Spousal beneficiaries may roll over inherited IRAs into their own plans. However, nonspouse beneficiarlies may never roll over inherited benefits to their own plan. The nonspouse beneficiary has been required to withdraw all inherited money from a retirement plan, either as a lump-sum distribution or within five years. By not qualifying for an extended payout, the nonspouse beneficiary has been forced to forego yeras of tax-free growth. Until 2007, only one exception existed: a non-spouse beneficiary could transfer an inherited IRA owned by one participant to another inherited IRA owned by the same participant. The Pension Protection Act of 2006 (PPA) added a new exception. Beneficiaries of retirement plans, such as 401(k)s, 403(b)s and Section 457 plans, may transfer those assets into an “inherited IRA” established for the purpose of receiving the distribution and making payments to the beneficiary. Beneficiaries may then make withdrawals over their own life expectancies.

However, the IRS recently stated that retirement plans are not required to allow nonspouse beneficiaries to make direct transfers to inherited IRAs. To avoid the uncertainty of company plan rules when the participant is certain of a desire to leave a retirement plan to a nonspouse, the participant might consider rolling funds into an individual IRA immediately.

President Bush proposed a plan intended to make private health insurance more affordable. A standard inflation-adjusted tax deduction of $15,000 would be provided for every family and individual covered by a private policy purchased individually or through an employer. No income or payroll taxes would be due on the first $15,000 of income. However, employer-provided health insurance, now excluded from income, would become taxable. Employers would continue to be allowed a deduction for premiums paid. Federal grants would be made to states providing poor and difficult to insure citizens with low-cost private insurance. A top aide to House speaker Pelosi stated that Mr. Bush’s proposal will be pushed aside for at least two years, and “is dead for now.”

Florida’s Intangible Personal Property Tax (IPPT), an annual tax based on the value of intangible personal property owned or controlled by Florida residents, or by persons doing business in Florida, was abolished on January 1, 2007. Florida legislators are also considering a constitutional amendment that would abolish all property taxes on homesteads in exchange for increasing sales tax from 6 to 8.5 percent, (which would be the nation’s highest). Property taxes for non-homestead properties such as second or vacation homes, or to rental or business property, would decline but would not be eliminated.

Taxpayers whose AGI exceeds $100,000 have been prevented from converting a traditional IRA to a Roth IRA. Beginning in 2010, this rule will no longer apply. Rules governing Roth IRAs do not require annual minimum distributions after reaching age 70½. Therefore, the Roth IRA could make possible many years of tax-free growth.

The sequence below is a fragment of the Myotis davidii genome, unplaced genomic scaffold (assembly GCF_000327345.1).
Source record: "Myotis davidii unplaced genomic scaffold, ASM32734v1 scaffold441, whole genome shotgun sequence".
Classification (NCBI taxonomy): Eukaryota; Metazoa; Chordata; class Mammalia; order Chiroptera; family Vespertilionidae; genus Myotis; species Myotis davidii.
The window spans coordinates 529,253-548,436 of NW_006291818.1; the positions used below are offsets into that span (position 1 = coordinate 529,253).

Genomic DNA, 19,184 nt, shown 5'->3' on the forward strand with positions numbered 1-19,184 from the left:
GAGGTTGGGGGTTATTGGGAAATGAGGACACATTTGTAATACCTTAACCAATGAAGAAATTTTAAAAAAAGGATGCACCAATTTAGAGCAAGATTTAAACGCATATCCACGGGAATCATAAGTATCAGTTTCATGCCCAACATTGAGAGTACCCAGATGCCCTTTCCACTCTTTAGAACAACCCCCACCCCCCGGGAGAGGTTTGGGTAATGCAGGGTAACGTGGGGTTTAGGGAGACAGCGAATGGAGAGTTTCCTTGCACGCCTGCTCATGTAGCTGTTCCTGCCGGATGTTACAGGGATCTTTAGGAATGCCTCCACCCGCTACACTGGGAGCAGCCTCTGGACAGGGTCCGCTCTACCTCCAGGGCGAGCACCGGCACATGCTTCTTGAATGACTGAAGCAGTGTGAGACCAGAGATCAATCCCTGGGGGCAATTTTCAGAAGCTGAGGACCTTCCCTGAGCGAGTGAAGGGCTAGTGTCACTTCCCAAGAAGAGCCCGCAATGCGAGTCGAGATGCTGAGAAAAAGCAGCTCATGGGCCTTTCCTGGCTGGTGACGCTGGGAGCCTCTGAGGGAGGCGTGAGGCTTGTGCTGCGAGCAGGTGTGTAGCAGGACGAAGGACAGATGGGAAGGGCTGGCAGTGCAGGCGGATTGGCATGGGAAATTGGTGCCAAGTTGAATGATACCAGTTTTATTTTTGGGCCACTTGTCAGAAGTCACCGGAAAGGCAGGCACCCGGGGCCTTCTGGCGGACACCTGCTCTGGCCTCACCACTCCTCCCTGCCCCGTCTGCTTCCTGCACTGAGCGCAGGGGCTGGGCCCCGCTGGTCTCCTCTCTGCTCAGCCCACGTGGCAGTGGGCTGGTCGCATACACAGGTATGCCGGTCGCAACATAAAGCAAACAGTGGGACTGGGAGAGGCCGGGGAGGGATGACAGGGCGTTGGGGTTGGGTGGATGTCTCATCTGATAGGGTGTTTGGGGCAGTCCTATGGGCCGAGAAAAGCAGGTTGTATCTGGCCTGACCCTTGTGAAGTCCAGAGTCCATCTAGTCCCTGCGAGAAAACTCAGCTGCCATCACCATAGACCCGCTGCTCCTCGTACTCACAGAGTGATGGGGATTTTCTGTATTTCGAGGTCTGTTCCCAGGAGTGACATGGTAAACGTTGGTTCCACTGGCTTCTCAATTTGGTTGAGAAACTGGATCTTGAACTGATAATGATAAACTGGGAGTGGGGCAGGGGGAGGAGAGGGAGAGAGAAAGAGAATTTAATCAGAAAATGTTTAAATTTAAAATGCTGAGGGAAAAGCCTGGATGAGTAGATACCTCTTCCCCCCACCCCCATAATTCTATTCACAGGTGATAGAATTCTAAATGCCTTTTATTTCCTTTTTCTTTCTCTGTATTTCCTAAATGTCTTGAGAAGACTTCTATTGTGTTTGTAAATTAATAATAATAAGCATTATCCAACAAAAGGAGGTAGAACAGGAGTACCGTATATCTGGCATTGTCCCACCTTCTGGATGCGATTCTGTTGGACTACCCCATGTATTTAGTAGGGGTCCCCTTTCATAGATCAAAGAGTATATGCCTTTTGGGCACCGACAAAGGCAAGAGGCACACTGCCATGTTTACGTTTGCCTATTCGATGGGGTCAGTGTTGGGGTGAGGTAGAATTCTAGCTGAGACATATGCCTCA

The IRS has found significant reporting errors and omissions by tax-exempt organizations in the areas of excess benefit transactions, transactions with disqualified persons, and loans to officers. A compliance check, begun in 2004, has resulted in more than $21 million in excise taxes.

The deduction for investment interest is limited to “net investment income.” IRC § 163(d)(1). Any interest that is not deductible may be carried forward to future tax years, subject to the same limitation. An election made under IRC § 1(h)(2) to include capital gains and dividends in investment income would raise the net investment income ceiling. Although the election will cause capital gains and dividends to be taxed at ordinary income rates, taxpayers anticipating little investment income in future years might consider the election.

Hospital Corporation of America, 109 T.C. 21 (1997) held that tangible personal property includes many items permanetly affixed to a building. The decision made viable the use of cost analysis studies to allocate building costs to structural components and other tangible property. By reclassifying property, shorter costs recovery periods can be used. A successful cost segregation study would convert Section 1250 property to Section 1245 property with depreciation periods of five or seven years, using the double-declining balance method in Section 168(c) and (e)(1).

The IRS Cost Segregation Audit Techniquest Guide states the study should be prepared by a person with knowledge of both the construction process and the tax law involving property classifications for depreciation purposes. Cost segregation professionals must verify the accuracy of blueprints and specifications, and take measurements to calculate the cost of assets and then to segregate them. The average cost segregation study may identify 25 to 30 percent of a property’s basis thatis eligible for faster depreciation.

To illustrate the tax savings possible with component depreciation, assume a Manhattan office building worth $3 million with an adjusted basis of $1 million being depreciated using the straight-line method over 39 years. A cost segregation study determines that 25 percent of the value of the building is personal property qualifying for a 7-year recovery period using the 200 percent declining balance method of depreciation. Cost segregation could increase depreciation deductions from $25,641 ($1,000,000/39) to $90,659 [($750,000/39) + (2/7) x $250,000)].